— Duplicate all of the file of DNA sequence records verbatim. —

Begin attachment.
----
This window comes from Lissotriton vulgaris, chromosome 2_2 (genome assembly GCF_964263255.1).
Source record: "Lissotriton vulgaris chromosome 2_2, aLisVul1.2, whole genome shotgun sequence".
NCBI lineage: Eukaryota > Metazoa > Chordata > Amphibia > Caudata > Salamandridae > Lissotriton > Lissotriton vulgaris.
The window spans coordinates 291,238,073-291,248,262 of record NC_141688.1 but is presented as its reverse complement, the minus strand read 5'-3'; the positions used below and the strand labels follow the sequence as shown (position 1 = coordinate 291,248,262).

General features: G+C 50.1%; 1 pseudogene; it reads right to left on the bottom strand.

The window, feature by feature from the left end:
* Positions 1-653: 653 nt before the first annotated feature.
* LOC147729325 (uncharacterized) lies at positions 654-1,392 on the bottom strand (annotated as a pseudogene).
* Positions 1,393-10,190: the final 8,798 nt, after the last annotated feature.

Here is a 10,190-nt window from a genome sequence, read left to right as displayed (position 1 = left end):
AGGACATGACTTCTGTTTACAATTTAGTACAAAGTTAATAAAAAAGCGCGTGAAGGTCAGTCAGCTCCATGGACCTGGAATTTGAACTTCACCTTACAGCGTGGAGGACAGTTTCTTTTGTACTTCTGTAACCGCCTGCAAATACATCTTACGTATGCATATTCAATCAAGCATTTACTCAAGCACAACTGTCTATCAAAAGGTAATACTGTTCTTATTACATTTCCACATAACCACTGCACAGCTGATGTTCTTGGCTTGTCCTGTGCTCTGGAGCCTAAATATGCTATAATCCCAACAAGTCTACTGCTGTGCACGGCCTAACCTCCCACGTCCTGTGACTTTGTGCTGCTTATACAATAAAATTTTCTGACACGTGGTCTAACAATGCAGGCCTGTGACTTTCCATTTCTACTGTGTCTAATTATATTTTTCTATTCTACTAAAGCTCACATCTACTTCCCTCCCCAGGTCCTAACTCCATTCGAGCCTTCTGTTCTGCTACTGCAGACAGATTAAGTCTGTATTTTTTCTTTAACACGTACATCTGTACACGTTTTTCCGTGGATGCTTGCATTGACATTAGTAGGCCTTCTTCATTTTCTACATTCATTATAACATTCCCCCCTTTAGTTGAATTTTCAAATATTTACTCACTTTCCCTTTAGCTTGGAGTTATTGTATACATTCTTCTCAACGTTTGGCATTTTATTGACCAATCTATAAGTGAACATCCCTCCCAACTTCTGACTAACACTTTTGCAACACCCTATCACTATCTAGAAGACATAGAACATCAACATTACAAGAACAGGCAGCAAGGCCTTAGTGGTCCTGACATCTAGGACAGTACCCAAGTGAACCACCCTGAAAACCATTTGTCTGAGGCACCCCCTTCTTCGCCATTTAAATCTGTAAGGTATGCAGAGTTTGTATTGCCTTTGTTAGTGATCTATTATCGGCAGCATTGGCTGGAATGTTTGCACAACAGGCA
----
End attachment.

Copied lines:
This window comes from Lissotriton vulgaris, chromosome 2_2 (genome assembly GCF_964263255.1).
Source record: "Lissotriton vulgaris chromosome 2_2, aLisVul1.2, whole genome shotgun sequence".
NCBI lineage: Eukaryota > Metazoa > Chordata > Amphibia > Caudata > Salamandridae > Lissotriton > Lissotriton vulgaris.
The window spans coordinates 291,238,073-291,248,262 of record NC_141688.1 but is presented as its reverse complement, the minus strand read 5'-3'; the positions used below and the strand labels follow the sequence as shown (position 1 = coordinate 291,248,262).

General features: G+C 50.1%; 1 pseudogene; it reads right to left on the bottom strand.

The window, feature by feature from the left end:
* Positions 1-653: 653 nt before the first annotated feature.
* LOC147729325 (uncharacterized) lies at positions 654-1,392 on the bottom strand (annotated as a pseudogene).
* Positions 1,393-10,190: the final 8,798 nt, after the last annotated feature.

Here is a 10,190-nt window from a genome sequence, read left to right as displayed (position 1 = left end):
AGGACATGACTTCTGTTTACAATTTAGTACAAAGTTAATAAAAAAGCGCGTGAAGGTCAGTCAGCTCCATGGACCTGGAATTTGAACTTCACCTTACAGCGTGGAGGACAGTTTCTTTTGTACTTCTGTAACCGCCTGCAAATACATCTTACGTATGCATATTCAATCAAGCATTTACTCAAGCACAACTGTCTATCAAAAGGTAATACTGTTCTTATTACATTTCCACATAACCACTGCACAGCTGATGTTCTTGGCTTGTCCTGTGCTCTGGAGCCTAAATATGCTATAATCCCAACAAGTCTACTGCTGTGCACGGCCTAACCTCCCACGTCCTGTGACTTTGTGCTGCTTATACAATAAAATTTTCTGACACGTGGTCTAACAATGCAGGCCTGTGACTTTCCATTTCTACTGTGTCTAATTATATTTTTCTATTCTACTAAAGCTCACATCTACTTCCCTCCCCAGGTCCTAACTCCATTCGAGCCTTCTGTTCTGCTACTGCAGACAGATTAAGTCTGTATTTTTTCTTTAACACGTACATCTGTACACGTTTTTCCGTGGATGCTTGCATTGACATTAGTAGGCCTTCTTCATTTTCTACATTCATTATAACATTCCCCCCTTTAGTTGAATTTTCAAATATTTACTCACTTTCCCTTTAGCTTGGAGTTATTGTATACATTCTTCTCAACGTTTGGCATTTTATTGACCAATCTATAAGTGAACATCCCTCCCAACTTCTGACTAACACTTTTGCAACACCCTATCACTATCTAGAAGACATAGAACATCAACATTACAAGAACAGGCAGCAAGGCCTTAGTGGTCCTGACATCTAGGACAGTACCCAAGTGAACCACCCTGAAAACCATTTGTCTGAGGCACCCCCTTCTTCGCCATTTAAATCTGTAAGGTATGCAGAGTTTGTATTGCCTTTGTTAGTGATCTATTATCGGCAGCATTGGCTGGAATGTTTGCACAACAGGCA